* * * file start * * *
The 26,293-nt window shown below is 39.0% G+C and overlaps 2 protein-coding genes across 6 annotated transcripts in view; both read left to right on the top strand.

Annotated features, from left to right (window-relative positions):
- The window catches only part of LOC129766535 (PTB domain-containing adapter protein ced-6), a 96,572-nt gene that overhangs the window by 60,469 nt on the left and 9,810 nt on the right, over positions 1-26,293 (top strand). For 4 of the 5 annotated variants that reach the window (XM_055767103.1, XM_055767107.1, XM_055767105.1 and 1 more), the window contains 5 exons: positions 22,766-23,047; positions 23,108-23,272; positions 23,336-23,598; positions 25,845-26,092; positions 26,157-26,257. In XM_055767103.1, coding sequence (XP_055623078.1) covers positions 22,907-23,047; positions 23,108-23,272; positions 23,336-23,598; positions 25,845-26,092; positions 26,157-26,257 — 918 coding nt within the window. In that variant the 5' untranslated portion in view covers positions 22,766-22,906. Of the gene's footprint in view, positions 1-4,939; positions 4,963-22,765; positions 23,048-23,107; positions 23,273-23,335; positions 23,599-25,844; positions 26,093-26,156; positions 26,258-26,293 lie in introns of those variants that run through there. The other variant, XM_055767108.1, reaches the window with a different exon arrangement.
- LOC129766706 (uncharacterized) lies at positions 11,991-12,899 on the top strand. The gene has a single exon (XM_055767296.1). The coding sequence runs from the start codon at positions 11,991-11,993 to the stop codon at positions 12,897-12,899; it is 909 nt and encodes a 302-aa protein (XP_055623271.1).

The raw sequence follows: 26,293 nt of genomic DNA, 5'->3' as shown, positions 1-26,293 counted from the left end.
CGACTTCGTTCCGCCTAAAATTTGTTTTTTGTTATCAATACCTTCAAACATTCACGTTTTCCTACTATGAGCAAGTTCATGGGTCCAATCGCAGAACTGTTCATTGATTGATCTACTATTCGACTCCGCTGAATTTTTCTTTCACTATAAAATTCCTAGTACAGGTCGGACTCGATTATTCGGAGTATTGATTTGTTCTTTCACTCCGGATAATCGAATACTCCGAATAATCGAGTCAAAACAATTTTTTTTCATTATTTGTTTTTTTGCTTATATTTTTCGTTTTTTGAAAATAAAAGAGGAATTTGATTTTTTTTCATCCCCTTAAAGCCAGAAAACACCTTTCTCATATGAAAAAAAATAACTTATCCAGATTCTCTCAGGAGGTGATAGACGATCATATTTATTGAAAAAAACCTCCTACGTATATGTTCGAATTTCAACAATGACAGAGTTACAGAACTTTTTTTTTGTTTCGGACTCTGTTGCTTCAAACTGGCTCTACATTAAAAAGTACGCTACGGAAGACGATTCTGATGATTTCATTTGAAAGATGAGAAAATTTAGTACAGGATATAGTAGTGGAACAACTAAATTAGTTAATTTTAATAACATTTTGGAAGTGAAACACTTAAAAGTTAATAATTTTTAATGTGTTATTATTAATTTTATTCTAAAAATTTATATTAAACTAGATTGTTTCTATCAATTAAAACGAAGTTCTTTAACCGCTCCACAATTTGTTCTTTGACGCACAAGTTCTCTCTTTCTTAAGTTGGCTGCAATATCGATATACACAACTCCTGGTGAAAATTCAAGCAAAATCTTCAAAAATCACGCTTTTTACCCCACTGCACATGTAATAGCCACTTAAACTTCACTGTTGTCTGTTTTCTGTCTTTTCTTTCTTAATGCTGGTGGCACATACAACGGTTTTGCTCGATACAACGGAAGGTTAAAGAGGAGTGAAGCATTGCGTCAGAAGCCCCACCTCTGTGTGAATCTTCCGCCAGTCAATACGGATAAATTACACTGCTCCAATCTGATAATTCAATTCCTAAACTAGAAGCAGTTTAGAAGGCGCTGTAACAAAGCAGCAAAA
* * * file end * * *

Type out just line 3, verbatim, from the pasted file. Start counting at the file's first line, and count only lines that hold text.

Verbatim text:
- The window catches only part of LOC129766535 (PTB domain-containing adapter protein ced-6), a 96,572-nt gene that overhangs the window by 60,469 nt on the left and 9,810 nt on the right, over positions 1-26,293 (top strand). For 4 of the 5 annotated variants that reach the window (XM_055767103.1, XM_055767107.1, XM_055767105.1 and 1 more), the window contains 5 exons: positions 22,766-23,047; positions 23,108-23,272; positions 23,336-23,598; positions 25,845-26,092; positions 26,157-26,257. In XM_055767103.1, coding sequence (XP_055623078.1) covers positions 22,907-23,047; positions 23,108-23,272; positions 23,336-23,598; positions 25,845-26,092; positions 26,157-26,257 — 918 coding nt within the window. In that variant the 5' untranslated portion in view covers positions 22,766-22,906. Of the gene's footprint in view, positions 1-4,939; positions 4,963-22,765; positions 23,048-23,107; positions 23,273-23,335; positions 23,599-25,844; positions 26,093-26,156; positions 26,258-26,293 lie in introns of those variants that run through there. The other variant, XM_055767108.1, reaches the window with a different exon arrangement.